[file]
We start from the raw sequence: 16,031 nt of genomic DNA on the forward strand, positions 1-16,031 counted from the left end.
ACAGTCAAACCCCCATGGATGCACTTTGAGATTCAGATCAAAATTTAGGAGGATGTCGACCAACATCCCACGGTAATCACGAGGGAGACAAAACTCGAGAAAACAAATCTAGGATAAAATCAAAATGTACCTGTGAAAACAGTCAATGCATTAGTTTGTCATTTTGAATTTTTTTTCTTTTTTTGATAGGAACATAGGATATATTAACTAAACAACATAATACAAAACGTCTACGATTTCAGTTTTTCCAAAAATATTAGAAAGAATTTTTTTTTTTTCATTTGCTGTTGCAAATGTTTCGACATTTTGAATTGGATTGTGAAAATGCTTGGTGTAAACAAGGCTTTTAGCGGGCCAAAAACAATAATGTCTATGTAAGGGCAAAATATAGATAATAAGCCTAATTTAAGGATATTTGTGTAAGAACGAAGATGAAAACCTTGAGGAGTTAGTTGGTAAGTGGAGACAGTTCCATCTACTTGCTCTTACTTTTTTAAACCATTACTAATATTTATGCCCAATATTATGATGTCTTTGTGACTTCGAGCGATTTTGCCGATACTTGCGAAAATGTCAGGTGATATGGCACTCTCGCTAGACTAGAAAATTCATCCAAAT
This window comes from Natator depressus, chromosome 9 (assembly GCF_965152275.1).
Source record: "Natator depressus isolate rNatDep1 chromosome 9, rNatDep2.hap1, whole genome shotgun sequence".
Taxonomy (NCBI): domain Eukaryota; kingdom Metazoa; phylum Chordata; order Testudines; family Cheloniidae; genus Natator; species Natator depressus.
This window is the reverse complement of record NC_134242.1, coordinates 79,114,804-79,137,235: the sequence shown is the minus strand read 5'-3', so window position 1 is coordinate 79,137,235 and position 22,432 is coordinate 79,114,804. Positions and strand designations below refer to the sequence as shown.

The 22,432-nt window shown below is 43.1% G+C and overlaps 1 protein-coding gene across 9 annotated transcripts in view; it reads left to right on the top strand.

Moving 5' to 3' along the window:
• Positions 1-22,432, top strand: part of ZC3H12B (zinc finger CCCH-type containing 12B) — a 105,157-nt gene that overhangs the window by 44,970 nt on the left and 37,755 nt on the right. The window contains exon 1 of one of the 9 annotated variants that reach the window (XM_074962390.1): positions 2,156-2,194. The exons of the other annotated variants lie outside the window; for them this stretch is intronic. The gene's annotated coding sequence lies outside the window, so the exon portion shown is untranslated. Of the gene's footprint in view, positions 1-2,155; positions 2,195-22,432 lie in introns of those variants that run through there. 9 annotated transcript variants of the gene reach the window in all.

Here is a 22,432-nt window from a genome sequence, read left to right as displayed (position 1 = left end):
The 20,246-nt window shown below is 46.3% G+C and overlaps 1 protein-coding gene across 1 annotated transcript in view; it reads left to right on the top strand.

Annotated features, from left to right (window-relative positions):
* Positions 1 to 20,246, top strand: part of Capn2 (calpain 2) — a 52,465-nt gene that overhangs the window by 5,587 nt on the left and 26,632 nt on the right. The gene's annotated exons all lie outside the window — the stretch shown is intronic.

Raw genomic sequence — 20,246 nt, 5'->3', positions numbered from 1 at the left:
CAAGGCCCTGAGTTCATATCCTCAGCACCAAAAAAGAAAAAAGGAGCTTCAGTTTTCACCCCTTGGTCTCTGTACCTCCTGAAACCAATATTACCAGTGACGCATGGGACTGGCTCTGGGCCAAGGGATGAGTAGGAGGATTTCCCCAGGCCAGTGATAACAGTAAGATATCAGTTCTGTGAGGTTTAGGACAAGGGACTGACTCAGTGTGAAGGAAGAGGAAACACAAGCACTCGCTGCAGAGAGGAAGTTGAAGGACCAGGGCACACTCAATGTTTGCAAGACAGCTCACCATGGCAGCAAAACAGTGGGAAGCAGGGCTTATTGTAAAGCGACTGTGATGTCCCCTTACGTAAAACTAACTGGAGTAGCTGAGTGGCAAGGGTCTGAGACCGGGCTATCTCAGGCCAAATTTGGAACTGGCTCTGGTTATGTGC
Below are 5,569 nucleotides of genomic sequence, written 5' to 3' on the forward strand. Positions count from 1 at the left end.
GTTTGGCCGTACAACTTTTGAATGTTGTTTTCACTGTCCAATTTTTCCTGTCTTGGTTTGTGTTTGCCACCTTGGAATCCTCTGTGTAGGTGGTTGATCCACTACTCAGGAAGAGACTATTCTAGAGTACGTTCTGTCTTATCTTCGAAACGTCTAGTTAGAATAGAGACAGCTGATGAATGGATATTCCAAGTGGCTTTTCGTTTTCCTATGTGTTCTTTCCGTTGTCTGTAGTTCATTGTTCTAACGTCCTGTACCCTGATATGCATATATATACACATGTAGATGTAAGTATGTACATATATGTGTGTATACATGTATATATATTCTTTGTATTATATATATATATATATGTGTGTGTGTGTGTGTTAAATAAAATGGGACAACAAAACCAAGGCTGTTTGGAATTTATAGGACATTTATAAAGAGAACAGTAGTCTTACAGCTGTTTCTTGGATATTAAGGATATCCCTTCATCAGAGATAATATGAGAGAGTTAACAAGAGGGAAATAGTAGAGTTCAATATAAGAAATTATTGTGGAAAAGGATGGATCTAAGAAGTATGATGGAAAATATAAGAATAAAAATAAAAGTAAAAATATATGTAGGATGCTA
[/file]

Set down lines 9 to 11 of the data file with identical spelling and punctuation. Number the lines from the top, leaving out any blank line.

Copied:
• Positions 1-22,432, top strand: part of ZC3H12B (zinc finger CCCH-type containing 12B) — a 105,157-nt gene that overhangs the window by 44,970 nt on the left and 37,755 nt on the right. The window contains exon 1 of one of the 9 annotated variants that reach the window (XM_074962390.1): positions 2,156-2,194. The exons of the other annotated variants lie outside the window; for them this stretch is intronic. The gene's annotated coding sequence lies outside the window, so the exon portion shown is untranslated. Of the gene's footprint in view, positions 1-2,155; positions 2,195-22,432 lie in introns of those variants that run through there. 9 annotated transcript variants of the gene reach the window in all.

Here is a 22,432-nt window from a genome sequence, read left to right as displayed (position 1 = left end):
The 20,246-nt window shown below is 46.3% G+C and overlaps 1 protein-coding gene across 1 annotated transcript in view; it reads left to right on the top strand.